…Relevancy of Crisis in the Mideast…
The novel Crisis in the Mideast describes a scenario where Iran blocks the Strait of Hormuz, thereby cutting off 20% of the world’s oil supply.
If Iran is unable to export oil, it could decide to retaliate by blocking the Strait of Hormuz: A tit for tat strategy.
This is an ever present danger under the current Iranian regime.
While merely fiction, the novel Crisis in the Mideast addresses many of the issues that would arise from such a move by Iran.
- How can Iran block the Strait of Hormuz in the presence of a strong military force from the United States?
- Can Iran’s nuclear facilities be shut down by military action without creating a nuclear event?
- How will the United States reopen the Strait of Hormuz to restore oil shipments from the Gulf?
- How does Iranian geography restrict military options by the United States?
- Does Iran have additional strategic options?
- How will Americans be affected? Gasoline rationing? Exports of US crude? Use of the Strategic Petroleum Reserve?
While hypothetical, each of these questions are addressed in the novel.
The crisis in the novel is precipitated by the sinking of a cruise ship with the deaths of hundreds of passengers, but world events today, with Iran’s aggressive terrorist and nuclear threats, could result in a tit for tat strategy by Iran.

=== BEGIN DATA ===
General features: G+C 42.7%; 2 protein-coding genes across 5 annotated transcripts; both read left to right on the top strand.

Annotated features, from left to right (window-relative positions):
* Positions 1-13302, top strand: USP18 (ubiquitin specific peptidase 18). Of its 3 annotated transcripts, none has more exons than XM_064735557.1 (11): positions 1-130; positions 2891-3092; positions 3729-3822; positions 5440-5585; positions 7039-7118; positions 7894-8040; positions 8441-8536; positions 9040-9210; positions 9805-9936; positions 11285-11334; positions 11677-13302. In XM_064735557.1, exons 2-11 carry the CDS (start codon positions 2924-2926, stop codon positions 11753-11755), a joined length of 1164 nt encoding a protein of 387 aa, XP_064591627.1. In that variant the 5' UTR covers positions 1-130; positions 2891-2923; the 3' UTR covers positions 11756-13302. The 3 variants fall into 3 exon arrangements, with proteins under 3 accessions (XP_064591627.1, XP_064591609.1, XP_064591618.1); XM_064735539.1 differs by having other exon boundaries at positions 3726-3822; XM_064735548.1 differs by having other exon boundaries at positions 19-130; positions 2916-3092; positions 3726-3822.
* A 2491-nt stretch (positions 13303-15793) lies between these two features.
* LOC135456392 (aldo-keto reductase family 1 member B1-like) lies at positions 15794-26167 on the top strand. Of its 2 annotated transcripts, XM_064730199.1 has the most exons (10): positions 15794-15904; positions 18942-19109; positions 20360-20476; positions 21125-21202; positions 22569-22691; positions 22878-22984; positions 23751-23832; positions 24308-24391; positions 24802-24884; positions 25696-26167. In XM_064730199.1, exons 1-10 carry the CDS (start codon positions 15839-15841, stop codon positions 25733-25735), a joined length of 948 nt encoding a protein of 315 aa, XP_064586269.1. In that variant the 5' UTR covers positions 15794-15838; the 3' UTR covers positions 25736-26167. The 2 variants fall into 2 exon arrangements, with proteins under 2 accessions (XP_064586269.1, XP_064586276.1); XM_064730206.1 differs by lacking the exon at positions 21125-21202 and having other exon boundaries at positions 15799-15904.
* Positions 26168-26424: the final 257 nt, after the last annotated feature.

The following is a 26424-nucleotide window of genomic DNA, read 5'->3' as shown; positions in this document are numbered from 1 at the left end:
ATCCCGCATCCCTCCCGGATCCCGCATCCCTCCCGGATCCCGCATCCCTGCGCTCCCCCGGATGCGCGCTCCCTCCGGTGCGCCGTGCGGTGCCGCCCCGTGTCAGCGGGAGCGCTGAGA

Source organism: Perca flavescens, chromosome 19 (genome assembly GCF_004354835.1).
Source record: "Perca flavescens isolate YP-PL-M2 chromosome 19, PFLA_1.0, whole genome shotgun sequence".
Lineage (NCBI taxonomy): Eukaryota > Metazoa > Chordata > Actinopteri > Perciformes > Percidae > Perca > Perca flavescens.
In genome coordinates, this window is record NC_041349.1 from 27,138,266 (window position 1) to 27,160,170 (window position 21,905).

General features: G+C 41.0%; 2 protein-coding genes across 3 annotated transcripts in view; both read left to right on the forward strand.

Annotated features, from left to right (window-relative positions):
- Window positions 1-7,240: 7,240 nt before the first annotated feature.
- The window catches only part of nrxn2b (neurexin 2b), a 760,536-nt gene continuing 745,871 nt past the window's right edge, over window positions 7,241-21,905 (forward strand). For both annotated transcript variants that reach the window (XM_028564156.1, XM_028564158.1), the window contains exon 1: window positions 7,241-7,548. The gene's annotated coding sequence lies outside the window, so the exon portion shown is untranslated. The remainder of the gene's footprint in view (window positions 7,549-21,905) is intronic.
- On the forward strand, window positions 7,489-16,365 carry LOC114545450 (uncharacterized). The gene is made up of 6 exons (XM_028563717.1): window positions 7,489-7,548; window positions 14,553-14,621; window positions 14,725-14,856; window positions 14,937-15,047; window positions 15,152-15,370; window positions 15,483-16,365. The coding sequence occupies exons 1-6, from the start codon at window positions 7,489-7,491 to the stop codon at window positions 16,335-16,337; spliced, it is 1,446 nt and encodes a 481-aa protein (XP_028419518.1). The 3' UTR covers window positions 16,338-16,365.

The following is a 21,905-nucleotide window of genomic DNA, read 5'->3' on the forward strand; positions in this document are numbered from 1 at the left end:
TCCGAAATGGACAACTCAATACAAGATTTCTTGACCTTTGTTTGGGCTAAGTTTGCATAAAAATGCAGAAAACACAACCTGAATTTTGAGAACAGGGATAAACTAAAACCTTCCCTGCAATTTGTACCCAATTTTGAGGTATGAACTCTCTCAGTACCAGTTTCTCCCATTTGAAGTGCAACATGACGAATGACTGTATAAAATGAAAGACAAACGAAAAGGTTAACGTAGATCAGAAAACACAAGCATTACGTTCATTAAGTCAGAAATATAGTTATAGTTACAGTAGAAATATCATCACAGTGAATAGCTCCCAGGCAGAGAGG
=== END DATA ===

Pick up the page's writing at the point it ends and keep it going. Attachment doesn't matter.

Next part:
Crisis from the Mideast is available from Amazon
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I enjoyed your book very much. Among other things, I learned about the different ethnic groups in Saudi. (Like most Americans, I initially thought the whole country was Wahabi.)
I think there are things about the Middle East that are best described in fiction. For example, I learned a lot about Israel and its neighbors in the book “The Collaborator of Bethlehem.” https://www.amazon.com/Collaborator-Bethlehem-Yussef-Mystery-Mysteries/dp/0618959653
Thanks for your comment. I agree. Fiction can impart a feeling for the culture and conditions of an area and the people who live there.